Cannabis convictions in the Bay have fallen more than 70 per cent in the last six years – further fuelling calls for government action on drug law reform and prompting an expert to accuse police of turning a “blind eye”.
Ministry of Justice figures released under the Official Information Act to the Bay of Plenty Times reveal the number of people convicted for cannabis possession in Tauranga District and Youth Courts dropped from 244 in 2009 to 70 last year.
Drug Foundation executive director Ross Bell said the drop in convictions were because police had “almost de facto decriminalised cannabis” and were more likely to issue warnings for low-level drug offending, which don’t appear on an individual’s criminal record.
These figures follow a recent Drug Foundation poll which found 64 per cent of Kiwis surveyed said a small amount of cannabis for personal use should be decriminalised or legalised, and 79 per cent were in favour for a medical use such as pain relief.
“The public mood has changed. It’s not a matter of if we will change the law, it’s a matter of when and how we will change the law; what will it actually look like,” Mr Bell said.
Mr Bell said the use of warnings was positive but the government was “irresponsible” for not making legislative changes to reflect how the law was largely being applied in practice.
“There is a point where politicians do need to be responsible and not accept that it’s okay for the police to turn a blind eye.”
Inspector Clifford Paxton, area commander Western Bay of Plenty, said police took the impact of illegal drug use seriously and had noticed a significant reduction in the amount of cannabis in the region.
”But at the same time we have noticed an increase in the availability of methamphetamine,” he said.
Mr Paxton said police had discretion regarding steps taken when low level offending was reported, including warnings, pre-charge warnings or prosecution.
However, the legislation regarding drugs was set by the Government and police powers of enforcement, including its use of discretion, were applied equally based on the facts as they are known about each matter.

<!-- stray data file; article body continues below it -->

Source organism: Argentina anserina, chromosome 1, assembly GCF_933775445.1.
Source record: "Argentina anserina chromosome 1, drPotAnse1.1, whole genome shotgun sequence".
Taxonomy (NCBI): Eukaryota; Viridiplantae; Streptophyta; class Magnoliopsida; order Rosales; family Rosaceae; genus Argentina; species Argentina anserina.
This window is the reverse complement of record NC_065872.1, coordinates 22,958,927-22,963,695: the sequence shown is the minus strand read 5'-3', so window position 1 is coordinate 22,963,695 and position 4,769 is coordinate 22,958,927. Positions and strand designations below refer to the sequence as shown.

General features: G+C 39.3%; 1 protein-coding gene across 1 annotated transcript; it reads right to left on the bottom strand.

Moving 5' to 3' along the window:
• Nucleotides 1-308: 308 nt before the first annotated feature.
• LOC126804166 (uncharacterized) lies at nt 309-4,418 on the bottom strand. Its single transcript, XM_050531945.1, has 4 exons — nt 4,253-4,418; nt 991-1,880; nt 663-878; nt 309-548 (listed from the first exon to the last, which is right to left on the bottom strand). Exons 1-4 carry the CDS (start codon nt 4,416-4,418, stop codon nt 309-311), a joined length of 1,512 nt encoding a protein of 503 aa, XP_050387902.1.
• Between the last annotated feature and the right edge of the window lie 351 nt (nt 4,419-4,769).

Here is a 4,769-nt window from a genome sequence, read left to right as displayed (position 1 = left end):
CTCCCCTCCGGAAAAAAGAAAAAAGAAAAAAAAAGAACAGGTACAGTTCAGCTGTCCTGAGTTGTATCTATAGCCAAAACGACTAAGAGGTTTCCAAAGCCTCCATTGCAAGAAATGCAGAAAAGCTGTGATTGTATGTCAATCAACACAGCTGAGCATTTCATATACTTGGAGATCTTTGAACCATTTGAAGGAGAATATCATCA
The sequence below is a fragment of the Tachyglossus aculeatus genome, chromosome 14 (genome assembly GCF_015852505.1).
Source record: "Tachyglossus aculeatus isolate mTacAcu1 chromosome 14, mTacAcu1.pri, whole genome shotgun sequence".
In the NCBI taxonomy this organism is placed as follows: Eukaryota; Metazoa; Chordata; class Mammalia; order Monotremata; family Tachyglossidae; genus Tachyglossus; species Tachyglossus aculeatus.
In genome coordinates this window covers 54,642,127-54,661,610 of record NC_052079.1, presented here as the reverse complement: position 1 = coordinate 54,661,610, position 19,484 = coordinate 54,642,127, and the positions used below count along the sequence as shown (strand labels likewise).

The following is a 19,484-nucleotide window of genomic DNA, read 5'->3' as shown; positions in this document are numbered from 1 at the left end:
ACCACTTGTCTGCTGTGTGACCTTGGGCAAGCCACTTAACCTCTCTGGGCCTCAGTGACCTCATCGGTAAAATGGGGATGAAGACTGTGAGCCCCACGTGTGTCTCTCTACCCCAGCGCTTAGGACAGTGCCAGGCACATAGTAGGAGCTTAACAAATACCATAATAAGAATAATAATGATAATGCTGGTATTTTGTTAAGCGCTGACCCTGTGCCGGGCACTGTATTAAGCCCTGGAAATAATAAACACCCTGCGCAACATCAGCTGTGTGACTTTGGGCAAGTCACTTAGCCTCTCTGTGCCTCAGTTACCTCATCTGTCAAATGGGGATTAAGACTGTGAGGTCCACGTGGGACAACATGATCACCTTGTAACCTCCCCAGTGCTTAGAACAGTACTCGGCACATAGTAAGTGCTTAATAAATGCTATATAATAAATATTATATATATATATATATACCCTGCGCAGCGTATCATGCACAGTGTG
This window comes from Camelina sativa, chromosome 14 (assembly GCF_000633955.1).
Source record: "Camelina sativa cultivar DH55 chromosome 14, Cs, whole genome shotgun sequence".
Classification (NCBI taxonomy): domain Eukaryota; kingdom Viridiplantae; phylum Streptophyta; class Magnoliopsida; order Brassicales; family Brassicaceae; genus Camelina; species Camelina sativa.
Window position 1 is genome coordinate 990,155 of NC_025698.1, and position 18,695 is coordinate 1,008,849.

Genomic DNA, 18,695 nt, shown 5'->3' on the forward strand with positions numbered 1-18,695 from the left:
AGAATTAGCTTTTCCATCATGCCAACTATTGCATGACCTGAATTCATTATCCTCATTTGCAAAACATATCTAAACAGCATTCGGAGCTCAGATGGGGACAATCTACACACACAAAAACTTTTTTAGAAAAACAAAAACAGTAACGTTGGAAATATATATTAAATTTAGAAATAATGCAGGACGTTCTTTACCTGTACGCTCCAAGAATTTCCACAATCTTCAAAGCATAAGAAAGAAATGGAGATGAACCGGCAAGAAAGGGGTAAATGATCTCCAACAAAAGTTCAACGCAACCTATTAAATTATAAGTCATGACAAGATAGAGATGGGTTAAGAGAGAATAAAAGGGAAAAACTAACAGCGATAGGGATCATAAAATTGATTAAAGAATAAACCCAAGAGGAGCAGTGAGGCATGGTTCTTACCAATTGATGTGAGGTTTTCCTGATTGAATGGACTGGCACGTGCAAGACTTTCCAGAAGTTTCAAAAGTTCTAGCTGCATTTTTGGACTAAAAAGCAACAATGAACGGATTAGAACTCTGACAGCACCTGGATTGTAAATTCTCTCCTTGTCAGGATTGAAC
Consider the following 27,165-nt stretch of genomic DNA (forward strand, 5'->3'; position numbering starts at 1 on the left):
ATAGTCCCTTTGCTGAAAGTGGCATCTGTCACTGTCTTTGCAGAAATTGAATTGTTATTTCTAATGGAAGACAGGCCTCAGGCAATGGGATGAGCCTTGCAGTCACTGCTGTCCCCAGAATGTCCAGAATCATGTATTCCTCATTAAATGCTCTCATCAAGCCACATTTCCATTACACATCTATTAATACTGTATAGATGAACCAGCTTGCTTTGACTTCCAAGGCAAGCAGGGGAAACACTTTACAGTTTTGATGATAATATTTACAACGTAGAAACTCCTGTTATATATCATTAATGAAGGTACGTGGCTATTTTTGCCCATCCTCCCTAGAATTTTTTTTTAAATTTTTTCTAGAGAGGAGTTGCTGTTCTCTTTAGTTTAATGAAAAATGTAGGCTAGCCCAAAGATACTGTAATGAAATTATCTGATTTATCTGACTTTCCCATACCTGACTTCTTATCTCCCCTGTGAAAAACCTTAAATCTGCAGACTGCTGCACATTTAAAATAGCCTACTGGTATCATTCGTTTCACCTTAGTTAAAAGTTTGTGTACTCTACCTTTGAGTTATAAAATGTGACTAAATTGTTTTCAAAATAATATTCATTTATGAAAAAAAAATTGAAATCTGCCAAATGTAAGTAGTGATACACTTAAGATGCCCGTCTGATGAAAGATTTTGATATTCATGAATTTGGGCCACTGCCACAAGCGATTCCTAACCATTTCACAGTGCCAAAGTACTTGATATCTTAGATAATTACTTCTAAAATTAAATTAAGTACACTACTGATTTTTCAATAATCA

Mr Paxton said people were still growing cannabis and police were continuing to find and destroy areas where cannabis was being cultivated.
A spokeswoman from the office of Police Minister Judith Collins said, as with any low level offending, police had discretion regarding the steps that could be taken when an alleged offence was disclosed.
“This can include a warning, a pre-charge warning or prosecution. The actions police take will be dictated by the particular circumstances of each matter.”
Mount Maunganui GP Tony Farrell said both public and authority opinion had moved away from supporting blanket prohibition.
He said a 2010 Law Commission report on drugs recommended a number of reforms.
A number of national bodies, including the Law Commission, Treasury and Institute of Economic Research highlighted the pitfalls of prohibition and the benefits of cannabis reform.
The bodies suggested decriminalisation or legalisation would reduce harm for users and result in hundreds of millions of dollars of economic benefits annually.
Mr Bell said the Drug Foundation poll, which was undertaken by Curia Market Research, showed support for reform across all major political parties.
Nationally, 17,218 cannabis-related charges were laid in 2009. This figure has dropped each year and was 6492 last year – a drop of 62 per cent.Number of people convicted for cannabis possession
Tauranga District and Youth Courts
Waihi District and Youth Courts
– Source: Ministry of Justice
News Moderator: Katelyn Baker
Full Article: Cannabis Possession – Police Accused Of Turning A Blind Eye
Author: Jordan Bond
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